Then they opened the floor to questions we might have about ADHD, especially as it applied to the performing arts.

One person immediately raised her hand: What are some tips for directors who have ADHD?

My own brain immediately went to the issue of time-blindness; as a director/creator in some performances, I have spent way too much time on individual parts of a performance without realizing it, and deadlines? Ha! Deadlines are just pretty little marks on the calendar that make nifty whizzing noises as they fly by.

But before I — or anyone else — could even raise a hand, the host of the session was answering the question — using terms directly from psychological treatment.

I get it — you use the tools you know, and I also believe very much in the beneficial outcomes that can come from therapy.

But we weren’t there for therapy. We were there to share our brains and maybe find something new to take back with us to the world. And for me, at least, the phrases the host used took me out of the sharing space and into an authoritative healer-patient space — where we were no longer peers, but instead were people with problems coming to the fount of psychology for relief.

It got worse when I was able to finally share my experience.

I talked about my frustration with the difficulties I’d always had with strict schedules, especially around creative activities. I mentioned the many people I’d created and performed with who’d been frustrated by my reluctance to put time bounds on either practice or performance.

The host listened, along with the rest of the people in the group, and the nods I saw seemed sympathetic.

And then they said, “Now…how can you reframe that time-blindness into a positive thing, a skill you have that helps, rather than holds you back?”

I felt a tremendous rush of emotion at the words. I’m sure some of it showed on my face, but I didn’t immediately react. Why am I suddenly feeling hurt and angry?

I realized it was because I’d shared some personal pain, years of frustration, thinking I was in a space where that could be recognized — shared pain is lessened, as they say — but instead I ran smack into a wall of positive psychology.

Again, I get it. Reframes are incredibly useful in certain situations, especially in therapy. Hell, the entire experience of being diagnosed with ADHD had caused a seismic reframe of my entire life.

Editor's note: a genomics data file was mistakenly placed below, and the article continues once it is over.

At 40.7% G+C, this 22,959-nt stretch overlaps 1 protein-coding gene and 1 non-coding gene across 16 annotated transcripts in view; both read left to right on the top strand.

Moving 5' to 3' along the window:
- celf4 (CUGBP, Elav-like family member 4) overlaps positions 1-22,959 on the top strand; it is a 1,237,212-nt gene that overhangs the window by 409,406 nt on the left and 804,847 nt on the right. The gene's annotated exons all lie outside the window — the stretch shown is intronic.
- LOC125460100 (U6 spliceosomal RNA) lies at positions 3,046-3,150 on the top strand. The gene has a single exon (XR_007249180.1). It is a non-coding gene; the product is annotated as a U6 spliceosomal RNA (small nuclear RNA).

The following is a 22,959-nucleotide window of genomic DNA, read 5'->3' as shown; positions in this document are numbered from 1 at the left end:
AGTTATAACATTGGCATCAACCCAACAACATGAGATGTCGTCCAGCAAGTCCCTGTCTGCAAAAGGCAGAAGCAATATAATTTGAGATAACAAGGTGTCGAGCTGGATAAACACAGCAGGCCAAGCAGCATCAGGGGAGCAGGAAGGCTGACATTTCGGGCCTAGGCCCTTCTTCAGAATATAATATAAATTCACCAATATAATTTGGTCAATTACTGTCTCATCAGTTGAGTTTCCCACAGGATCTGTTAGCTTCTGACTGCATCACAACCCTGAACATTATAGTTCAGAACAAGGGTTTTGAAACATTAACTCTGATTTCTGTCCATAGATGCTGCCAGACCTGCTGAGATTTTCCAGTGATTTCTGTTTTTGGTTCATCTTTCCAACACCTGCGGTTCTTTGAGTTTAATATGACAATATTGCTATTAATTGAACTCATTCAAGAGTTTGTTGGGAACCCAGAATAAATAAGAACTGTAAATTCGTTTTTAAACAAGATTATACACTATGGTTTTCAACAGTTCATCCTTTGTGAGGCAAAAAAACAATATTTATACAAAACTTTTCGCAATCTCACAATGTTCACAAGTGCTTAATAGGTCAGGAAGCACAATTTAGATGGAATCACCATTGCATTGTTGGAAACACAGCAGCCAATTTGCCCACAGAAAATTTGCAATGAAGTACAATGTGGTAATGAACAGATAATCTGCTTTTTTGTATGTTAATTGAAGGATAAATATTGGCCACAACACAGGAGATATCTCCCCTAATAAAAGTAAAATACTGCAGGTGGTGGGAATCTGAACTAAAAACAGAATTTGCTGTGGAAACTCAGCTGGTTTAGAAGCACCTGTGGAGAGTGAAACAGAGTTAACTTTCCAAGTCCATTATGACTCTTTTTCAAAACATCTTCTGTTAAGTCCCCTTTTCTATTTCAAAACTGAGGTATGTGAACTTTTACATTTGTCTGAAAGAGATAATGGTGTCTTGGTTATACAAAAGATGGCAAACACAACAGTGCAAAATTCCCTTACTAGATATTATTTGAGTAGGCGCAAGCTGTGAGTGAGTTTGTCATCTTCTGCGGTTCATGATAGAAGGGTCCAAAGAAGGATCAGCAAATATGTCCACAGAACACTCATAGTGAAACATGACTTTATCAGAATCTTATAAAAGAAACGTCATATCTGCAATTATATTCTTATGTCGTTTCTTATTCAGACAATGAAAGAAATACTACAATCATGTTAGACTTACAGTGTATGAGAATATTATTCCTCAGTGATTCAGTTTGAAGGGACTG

But there are times when you want help solving things — and there are times when you simply want to be heard, supported, or perhaps even understood.

This was one of those times, and the flexing of their therapy muscles had taken that away.

I contributed to my own discomfort.

Before this turns completely into a hit piece (too late!) let me acknowledge a few things:

  • The host of the session had already stated that this was the trial-run of a class they were hoping to offer at other conventions. Everybody there was a beta-tester, and we’d been told that before we started.

  • I hadn’t participated in the setting of norms at the beginning of the session — a technique I am very aware of. Specifically, I hadn’t said “I’m hoping to listen and be listened to, not fixed.

  • There is one law of Open Space events, known as the “Law of Mobility”. It states, simply: if you are no longer benefiting from or contributing to a session, go somewhere that you can. I know this better than anyone else there, having thirteen years of hundreds if not thousands of sessions in my past — and yet I let myself sit there and be unhappy.

I give immense credit to the person who hosted the session. They put themselves out there with a sincere desire to help others who were neurodivergent.

But the experience also served as a cautionary tale of letting our preconceived skills and comfort zones get in the way of being open and vulnerable to other viewpoints.

At least, that’s what I got out of it.

I plan to go to more open spaces and talk with other neurodivergent people. I’m even playing around with the idea of hosting an open space event specifically for people to talk about ADHD.

Whatever comes of it, though, I hope that we all can hear experiences without the need to fix them. Acknowledge the difficulty without the need to change it.

And maybe we’ll come out of it with a little better understanding of ourselves and a little less feeling alone.

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ADHD Open Space
ADHD Open Space Podcast
The ADHD Open Space Podcast is for adult professionals living with ADHD and those who interact with them. We’ll talk about how it affects our work and those we care about.